Albert Speer, Hitler’s architect, has been given several titles – ‘the good Nazi’, ‘Hitler’s architect’, ‘future Reichchancellor’, and even ‘the only penitent defendant at Nuremberg’. He presented many faces to the world, but which one was genuine?
Speer was extensively involved in the Nazi party, both as Hitler’s architect and the Minister for Armaments, and through his contributions to the illegal war waged by the regime. Thus, the question naturally arises: did Speer receive adequate punishment? The events leading up to the Nuremberg trial, and the trial itself, provides clues to answering these questions: what can we learn about the personality of Speer from the evidence available, and why does it matter?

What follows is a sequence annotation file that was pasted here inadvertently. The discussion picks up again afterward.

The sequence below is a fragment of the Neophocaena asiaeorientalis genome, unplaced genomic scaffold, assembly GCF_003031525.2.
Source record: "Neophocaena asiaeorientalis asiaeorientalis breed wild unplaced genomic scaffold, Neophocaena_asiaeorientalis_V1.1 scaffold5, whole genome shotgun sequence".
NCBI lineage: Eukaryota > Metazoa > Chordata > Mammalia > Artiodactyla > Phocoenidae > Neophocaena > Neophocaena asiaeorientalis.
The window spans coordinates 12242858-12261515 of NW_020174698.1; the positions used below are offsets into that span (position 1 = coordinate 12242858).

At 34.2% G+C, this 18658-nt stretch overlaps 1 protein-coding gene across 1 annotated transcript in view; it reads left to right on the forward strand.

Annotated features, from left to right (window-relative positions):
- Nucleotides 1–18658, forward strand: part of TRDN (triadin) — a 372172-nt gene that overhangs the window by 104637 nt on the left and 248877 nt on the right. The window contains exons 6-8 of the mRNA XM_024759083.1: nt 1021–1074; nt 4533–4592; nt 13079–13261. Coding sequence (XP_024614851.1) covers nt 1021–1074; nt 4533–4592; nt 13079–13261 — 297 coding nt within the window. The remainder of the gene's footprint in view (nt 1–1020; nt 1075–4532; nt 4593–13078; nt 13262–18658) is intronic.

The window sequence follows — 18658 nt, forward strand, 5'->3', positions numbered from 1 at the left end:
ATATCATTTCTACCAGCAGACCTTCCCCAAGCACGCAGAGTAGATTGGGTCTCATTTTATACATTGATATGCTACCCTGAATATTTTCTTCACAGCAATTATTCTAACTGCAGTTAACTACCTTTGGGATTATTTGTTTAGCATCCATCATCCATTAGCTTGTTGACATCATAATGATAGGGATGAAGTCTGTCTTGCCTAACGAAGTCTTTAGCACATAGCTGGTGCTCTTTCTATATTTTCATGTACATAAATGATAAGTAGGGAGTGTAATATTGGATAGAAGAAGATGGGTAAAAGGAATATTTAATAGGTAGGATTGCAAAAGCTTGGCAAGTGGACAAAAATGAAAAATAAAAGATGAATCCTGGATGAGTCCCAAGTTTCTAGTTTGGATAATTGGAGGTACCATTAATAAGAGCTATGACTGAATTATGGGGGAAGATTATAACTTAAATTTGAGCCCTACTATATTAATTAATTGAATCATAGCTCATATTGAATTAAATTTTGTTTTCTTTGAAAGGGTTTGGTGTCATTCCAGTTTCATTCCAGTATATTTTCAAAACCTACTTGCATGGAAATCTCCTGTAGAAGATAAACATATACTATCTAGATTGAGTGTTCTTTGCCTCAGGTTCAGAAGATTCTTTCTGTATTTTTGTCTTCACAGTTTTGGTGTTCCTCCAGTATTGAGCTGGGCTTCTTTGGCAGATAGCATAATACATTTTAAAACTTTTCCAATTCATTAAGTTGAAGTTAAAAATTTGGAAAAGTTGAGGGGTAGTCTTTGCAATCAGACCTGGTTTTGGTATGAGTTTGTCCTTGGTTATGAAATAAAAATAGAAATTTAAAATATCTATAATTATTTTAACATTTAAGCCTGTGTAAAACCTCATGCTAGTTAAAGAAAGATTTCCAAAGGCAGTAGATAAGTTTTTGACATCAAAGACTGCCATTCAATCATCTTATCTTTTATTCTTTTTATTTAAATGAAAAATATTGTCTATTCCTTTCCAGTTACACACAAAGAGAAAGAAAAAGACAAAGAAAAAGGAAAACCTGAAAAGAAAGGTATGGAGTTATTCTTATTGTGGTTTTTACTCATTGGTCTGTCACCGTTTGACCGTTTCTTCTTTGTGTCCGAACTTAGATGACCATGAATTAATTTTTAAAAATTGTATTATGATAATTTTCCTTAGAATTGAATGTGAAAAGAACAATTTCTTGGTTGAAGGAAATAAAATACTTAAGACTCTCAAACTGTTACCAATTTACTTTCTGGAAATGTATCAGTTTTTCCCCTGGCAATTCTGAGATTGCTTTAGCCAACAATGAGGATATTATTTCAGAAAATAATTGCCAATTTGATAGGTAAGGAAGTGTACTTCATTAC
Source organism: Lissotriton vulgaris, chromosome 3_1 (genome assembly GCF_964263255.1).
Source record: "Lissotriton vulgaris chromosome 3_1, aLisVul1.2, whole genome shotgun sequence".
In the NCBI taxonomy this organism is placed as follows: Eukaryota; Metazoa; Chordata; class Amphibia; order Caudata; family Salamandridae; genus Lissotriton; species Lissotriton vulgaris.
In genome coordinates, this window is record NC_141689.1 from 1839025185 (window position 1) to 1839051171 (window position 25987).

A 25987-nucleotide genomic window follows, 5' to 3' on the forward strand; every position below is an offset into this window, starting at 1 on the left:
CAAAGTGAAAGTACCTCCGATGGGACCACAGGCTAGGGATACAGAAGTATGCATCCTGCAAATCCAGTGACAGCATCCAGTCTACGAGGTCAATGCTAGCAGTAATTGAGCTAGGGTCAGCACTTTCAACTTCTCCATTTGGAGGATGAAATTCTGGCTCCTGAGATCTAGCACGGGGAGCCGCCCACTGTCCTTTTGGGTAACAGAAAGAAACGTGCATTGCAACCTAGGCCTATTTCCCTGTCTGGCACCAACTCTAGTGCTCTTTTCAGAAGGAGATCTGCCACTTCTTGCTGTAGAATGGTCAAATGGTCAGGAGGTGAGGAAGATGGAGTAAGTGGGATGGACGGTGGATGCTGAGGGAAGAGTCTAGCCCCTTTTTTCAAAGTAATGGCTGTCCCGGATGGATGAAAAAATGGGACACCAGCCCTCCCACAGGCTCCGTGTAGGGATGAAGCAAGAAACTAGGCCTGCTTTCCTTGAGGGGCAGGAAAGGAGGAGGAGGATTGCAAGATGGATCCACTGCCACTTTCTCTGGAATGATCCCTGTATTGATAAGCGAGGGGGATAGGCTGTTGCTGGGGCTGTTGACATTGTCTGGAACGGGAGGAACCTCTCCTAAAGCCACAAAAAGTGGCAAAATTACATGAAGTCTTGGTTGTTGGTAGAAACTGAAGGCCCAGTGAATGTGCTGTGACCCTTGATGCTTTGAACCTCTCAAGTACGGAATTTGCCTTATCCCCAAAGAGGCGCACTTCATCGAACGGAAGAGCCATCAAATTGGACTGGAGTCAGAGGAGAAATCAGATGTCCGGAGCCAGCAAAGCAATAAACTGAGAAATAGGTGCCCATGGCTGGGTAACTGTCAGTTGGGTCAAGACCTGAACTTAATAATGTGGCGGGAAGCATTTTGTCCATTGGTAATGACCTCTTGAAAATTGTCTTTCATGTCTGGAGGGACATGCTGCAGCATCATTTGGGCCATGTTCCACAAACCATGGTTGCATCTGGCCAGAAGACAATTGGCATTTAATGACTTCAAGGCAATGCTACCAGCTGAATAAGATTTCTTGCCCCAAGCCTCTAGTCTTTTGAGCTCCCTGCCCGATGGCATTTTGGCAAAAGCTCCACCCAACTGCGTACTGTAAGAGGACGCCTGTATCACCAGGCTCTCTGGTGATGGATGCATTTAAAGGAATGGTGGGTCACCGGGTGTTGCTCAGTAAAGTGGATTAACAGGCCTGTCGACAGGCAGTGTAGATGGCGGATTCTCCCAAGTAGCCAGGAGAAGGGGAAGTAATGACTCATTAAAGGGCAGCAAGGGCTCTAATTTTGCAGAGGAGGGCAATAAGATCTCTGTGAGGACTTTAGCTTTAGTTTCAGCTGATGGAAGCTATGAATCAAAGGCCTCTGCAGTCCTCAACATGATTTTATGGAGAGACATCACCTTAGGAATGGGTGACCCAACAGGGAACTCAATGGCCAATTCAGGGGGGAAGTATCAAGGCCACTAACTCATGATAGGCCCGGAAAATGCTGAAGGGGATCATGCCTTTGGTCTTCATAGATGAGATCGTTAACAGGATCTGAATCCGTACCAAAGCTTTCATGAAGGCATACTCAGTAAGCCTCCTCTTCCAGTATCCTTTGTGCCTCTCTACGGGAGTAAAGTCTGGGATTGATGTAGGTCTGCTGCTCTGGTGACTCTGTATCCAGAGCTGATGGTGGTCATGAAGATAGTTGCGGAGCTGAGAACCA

In the years since the trial, biographers have been fascinated with the life of Speer, and have attempted to understand the man behind the enigma. The reason for the fascination is as much for his proximity to Hitler and the regime as it is for his actions at the end of the war. Were they justifiable? Was Speer’s biggest flaw his ambition and his turning away from obviously inhumane acts? Or did Speer manage to pull off the ultimate conjuring trick, convincing the court of his unintentional involvement, all the while wholeheartedly supporting the Nazi regimes’ treatment of those they oppressed?
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Happy Labour Day!